India's new civil nuclear liability law, criticized by some as inconsistent with international conventions, has caused tension between New Delhi and Washington.
While the U.S.-India bilateral relationship is important, it suffers from unrealistic expectations and is affected by the largely unavoidable differences in the two countries’ short-term interests.
In spite of the fact that nuclear reprocessing continues to pose a number of economic and nonproliferation challenges, this process remains a significant factor in the current and future nuclear power plans of a number of nations
Near-term expectations for a partnership between the United States and India too often overlook how the interests, policies, and diplomatic style of the two countries sometimes diverge.
Japan is a key node in the global supply chain for nuclear reactor components. Before Japan can export any such components to India, the two states must reach a bilateral agreement specifying the rules of the road.
While international diffusion of nuclear materials and technology is an important cause of nuclear weapons proliferation, experts disagree on how best to address the problem and prevent countries from acquiring nuclear weapons.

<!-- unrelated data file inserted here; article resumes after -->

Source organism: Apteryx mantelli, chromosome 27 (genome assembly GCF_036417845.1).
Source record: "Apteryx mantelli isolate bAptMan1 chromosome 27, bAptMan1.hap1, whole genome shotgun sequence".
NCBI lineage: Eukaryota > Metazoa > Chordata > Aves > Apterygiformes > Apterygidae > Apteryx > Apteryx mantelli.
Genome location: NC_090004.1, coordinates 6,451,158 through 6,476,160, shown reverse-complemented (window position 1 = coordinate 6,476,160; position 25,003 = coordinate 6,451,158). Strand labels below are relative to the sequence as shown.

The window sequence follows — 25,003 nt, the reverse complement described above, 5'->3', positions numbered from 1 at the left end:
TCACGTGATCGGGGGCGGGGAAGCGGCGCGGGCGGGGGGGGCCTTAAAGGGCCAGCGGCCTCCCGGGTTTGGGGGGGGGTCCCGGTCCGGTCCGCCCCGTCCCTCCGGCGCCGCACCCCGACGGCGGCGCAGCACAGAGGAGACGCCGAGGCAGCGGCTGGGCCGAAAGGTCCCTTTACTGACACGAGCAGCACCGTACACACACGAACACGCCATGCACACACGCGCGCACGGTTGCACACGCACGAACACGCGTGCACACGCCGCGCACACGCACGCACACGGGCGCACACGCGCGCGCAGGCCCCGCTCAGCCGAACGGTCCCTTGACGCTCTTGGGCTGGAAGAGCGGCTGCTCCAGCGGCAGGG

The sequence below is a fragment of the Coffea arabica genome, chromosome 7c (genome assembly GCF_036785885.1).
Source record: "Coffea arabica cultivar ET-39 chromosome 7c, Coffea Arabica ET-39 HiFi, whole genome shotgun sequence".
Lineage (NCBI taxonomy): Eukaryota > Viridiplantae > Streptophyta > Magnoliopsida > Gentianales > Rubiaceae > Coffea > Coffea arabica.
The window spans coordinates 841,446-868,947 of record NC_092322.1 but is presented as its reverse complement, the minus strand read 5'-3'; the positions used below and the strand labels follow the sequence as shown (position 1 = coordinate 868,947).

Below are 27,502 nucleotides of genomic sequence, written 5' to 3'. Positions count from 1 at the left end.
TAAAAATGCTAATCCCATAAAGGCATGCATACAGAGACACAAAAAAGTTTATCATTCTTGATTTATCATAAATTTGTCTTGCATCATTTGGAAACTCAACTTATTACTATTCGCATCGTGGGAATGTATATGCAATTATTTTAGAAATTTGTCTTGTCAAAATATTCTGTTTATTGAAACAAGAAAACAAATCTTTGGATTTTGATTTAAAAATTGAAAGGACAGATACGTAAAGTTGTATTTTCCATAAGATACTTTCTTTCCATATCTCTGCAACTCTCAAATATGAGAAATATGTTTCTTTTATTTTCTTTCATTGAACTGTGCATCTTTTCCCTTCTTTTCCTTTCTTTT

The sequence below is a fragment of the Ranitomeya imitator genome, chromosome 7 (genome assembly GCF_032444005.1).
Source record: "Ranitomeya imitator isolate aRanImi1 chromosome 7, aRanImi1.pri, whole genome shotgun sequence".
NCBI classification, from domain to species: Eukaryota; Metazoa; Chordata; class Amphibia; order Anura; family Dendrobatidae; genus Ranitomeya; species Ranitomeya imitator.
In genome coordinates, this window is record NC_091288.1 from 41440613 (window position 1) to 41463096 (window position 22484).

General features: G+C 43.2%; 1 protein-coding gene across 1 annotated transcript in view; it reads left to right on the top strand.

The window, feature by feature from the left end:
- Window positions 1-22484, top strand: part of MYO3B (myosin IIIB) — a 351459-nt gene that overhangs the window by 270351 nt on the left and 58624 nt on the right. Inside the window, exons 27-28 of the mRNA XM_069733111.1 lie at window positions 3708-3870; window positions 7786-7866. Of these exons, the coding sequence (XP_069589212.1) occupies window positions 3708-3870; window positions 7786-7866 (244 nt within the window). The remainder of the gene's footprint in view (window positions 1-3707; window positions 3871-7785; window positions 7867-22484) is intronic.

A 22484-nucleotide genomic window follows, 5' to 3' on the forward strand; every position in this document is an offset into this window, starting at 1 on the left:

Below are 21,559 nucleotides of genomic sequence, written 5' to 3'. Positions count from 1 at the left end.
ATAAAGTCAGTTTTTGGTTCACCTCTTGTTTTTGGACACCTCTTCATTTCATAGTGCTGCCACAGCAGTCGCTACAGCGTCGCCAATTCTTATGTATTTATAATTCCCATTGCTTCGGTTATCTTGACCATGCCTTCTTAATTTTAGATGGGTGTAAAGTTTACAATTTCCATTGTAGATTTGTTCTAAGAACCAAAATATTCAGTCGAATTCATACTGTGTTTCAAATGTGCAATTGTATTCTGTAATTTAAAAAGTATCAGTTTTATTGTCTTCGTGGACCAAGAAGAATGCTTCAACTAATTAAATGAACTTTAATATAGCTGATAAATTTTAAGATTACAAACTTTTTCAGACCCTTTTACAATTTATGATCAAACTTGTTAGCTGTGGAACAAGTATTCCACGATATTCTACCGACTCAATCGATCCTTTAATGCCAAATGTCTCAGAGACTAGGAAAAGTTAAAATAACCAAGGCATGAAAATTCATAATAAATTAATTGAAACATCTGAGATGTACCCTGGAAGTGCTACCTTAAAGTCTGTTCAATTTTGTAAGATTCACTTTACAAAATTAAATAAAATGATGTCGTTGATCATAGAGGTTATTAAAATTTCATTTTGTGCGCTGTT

Chinese plans to flout global rules on nuclear trade by building two reactors in Pakistan are emblematic of Beijing's growing nuclear assertiveness and threatens to undermine the nonproliferation regime.
Exempting Argentina and Brazil on new enrichment and reprocessing guidelines in the 46-member Nuclear Suppliers Group undermines the separate but important goal of establishing the IAEA Additional Protocol as the global standard on nonproliferation verification.
China’s plans to sell new nuclear reactors to Pakistan are fundamentally different from the U.S.-India nuclear deal. Determined opposition from the United States can convince Beijing to reconsider.
With the cooperation of the United States and other advanced nuclear countries, Saudi Arabia's budding nuclear energy program would directly challenge Iran's aspirations for regional leadership in nuclear power.